• Eric

    Was/is this a preview to something airing on MPR today? This article has only ONE direct quote from Rick King and it is very brief. I appreciate the paraphrasing, but is this article going to be followed up with something more substantial?

  • Dave Peters
  • Peter Tobias

    The Twin Cities have good internet access, due to the many people living here. I am not opposed to support all areas in Minnesota to get broadband, in fact I support it, but at a price: NO discrimination of the larger cities by the state, for example in distributing LGA, as a hard condition for any money flowing into rural areas. The rural areas must decide if they want equal living conditions and side with the center cities on this or if they side with the Tea Party and prefer each for its own.

  • Gary Hanson

    Well If the work is done and private sector jobs are the ones created to do the work. However I don’t want the state jumping in and doing the picking .. oh big cities get it, certain economic classes get it free. We have enough of that going on now. It should be the States role to set the criterias of the physical project. Not to get into the who gets what and when. Free enterprise should be the answer to the broadband not goverement. Most areas now are held hostage to what service the get. Its either Comcast or infinity – as they like to be called. Or Charter – as my internet always seems to be coming on a charter boat from china at times.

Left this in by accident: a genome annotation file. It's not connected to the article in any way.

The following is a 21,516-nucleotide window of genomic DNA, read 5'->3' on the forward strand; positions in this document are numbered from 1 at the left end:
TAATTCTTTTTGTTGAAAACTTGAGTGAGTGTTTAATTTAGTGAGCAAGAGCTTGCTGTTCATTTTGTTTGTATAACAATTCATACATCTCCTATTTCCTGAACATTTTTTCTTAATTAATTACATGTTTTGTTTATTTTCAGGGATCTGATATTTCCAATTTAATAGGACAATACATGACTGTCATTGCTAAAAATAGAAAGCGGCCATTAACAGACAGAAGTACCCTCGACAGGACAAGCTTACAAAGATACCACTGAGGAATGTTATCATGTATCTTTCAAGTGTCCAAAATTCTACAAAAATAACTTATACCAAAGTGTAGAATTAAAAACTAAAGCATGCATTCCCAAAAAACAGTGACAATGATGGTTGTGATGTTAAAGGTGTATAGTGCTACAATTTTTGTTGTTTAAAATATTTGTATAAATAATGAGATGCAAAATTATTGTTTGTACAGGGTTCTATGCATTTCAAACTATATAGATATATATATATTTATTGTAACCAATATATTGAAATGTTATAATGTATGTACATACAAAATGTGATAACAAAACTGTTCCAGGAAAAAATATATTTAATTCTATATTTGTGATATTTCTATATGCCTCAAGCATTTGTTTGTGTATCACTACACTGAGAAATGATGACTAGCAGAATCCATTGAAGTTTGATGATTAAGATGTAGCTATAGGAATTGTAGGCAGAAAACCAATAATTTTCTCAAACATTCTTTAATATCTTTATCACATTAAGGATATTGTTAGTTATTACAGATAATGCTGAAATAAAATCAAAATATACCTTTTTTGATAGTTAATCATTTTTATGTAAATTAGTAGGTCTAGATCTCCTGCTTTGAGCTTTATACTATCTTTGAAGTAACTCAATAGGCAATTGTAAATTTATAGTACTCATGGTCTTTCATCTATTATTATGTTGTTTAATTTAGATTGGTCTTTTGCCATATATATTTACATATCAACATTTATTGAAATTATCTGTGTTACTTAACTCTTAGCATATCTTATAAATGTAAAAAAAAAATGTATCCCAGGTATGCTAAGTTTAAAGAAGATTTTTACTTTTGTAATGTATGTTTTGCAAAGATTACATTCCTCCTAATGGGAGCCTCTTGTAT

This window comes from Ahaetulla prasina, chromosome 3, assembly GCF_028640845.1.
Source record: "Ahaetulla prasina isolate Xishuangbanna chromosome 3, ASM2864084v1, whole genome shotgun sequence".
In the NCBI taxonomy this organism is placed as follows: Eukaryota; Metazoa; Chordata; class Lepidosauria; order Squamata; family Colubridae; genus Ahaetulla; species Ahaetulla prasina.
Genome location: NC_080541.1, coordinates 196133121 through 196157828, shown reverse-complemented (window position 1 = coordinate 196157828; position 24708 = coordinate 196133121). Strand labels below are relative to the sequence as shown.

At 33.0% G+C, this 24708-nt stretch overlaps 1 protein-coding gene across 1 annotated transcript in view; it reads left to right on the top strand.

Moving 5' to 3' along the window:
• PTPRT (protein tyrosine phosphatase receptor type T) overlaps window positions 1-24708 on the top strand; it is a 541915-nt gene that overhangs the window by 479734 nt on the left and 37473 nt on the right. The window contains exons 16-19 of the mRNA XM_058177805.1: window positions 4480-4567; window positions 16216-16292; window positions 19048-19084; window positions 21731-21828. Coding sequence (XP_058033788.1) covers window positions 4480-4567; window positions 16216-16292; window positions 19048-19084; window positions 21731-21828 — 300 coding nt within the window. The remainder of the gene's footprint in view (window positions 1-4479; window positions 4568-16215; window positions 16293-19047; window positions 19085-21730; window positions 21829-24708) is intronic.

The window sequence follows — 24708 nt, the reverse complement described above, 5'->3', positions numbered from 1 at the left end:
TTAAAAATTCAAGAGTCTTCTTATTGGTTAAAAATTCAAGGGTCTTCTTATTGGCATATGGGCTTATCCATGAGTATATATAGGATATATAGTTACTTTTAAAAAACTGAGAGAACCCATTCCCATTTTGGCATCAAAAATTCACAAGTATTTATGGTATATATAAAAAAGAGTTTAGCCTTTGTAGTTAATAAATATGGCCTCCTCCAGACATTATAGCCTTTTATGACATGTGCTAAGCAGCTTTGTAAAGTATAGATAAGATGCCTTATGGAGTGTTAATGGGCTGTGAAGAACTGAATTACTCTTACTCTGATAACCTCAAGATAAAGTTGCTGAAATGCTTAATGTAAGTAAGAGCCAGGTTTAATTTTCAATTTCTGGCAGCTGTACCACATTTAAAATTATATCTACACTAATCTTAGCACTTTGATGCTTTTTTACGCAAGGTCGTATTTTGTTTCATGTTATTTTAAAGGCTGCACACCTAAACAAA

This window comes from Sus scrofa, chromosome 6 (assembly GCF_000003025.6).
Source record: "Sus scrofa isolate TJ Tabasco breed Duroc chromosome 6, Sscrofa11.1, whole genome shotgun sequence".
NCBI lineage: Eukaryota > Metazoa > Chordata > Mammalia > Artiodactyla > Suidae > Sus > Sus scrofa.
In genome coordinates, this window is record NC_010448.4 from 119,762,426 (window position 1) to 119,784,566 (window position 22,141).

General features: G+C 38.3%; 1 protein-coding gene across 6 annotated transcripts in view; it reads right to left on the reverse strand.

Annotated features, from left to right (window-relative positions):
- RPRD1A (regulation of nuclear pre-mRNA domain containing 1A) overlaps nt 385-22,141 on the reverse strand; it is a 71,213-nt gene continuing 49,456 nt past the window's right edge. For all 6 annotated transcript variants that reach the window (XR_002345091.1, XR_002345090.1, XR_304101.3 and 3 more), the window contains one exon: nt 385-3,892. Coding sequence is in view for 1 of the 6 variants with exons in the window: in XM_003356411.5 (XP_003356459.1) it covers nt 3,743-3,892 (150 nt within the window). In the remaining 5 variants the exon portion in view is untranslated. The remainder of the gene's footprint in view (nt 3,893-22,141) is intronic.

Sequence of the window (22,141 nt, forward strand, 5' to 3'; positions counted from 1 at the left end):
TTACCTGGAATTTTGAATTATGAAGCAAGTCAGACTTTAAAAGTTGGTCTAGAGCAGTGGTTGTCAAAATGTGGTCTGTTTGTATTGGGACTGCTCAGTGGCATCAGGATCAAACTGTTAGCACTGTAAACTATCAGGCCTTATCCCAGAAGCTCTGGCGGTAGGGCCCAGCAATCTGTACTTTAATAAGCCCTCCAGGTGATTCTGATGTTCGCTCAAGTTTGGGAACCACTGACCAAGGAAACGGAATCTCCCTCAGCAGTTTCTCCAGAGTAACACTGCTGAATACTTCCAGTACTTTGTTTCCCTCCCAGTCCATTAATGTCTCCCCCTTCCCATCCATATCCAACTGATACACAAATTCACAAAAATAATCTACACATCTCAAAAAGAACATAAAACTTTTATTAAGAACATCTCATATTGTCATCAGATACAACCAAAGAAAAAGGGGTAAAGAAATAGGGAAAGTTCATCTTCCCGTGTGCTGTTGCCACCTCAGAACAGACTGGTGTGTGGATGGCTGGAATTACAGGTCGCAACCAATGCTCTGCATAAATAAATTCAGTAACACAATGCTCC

• Tom

    There is no need for the State to bond to bring wireless broadband to rural Minnesota. The FCC is currently considering an application by LightSqured, a private company, to turn on its patented satellite technology that can bring 4G wireless broadband AND universal cell phone coverage to every rural resident without public dollars or expensive cell towers. Bonding to bring fiber optic cable to every rural resident would cost hundreds of millions of dollars and do nothing to address the lack of rural cell phone coverage. LightSquared’s proposal will bring the best technology to rural consumers without any public investment. This is the best solution of how to address rural technology deficits and Minnesotans should let our congressional delegation know they support this alternative.

  • Kevin Watterson

    I could be wrong, but I can’t recall that we’ve ever put the state’s bonding authority behind something owned by a private company. The constitution lays out what the state can contract debt for in Article XI, Section 5. Section 2 pretty much prohibits the state’s credit from being given to an individual or corporation.

  • Bryan

    It’s the Major Metro and Tier 2 cities that have issues. Smaller towns are already doing FTTH. In fact, you can find many farms getting fiber to the farm throughout MN, ND, SD, IA and WI. Make it easier (less fee’s, Davis Bacon, ect) for others to trench competing fiber and others will come compete to bring up speeds.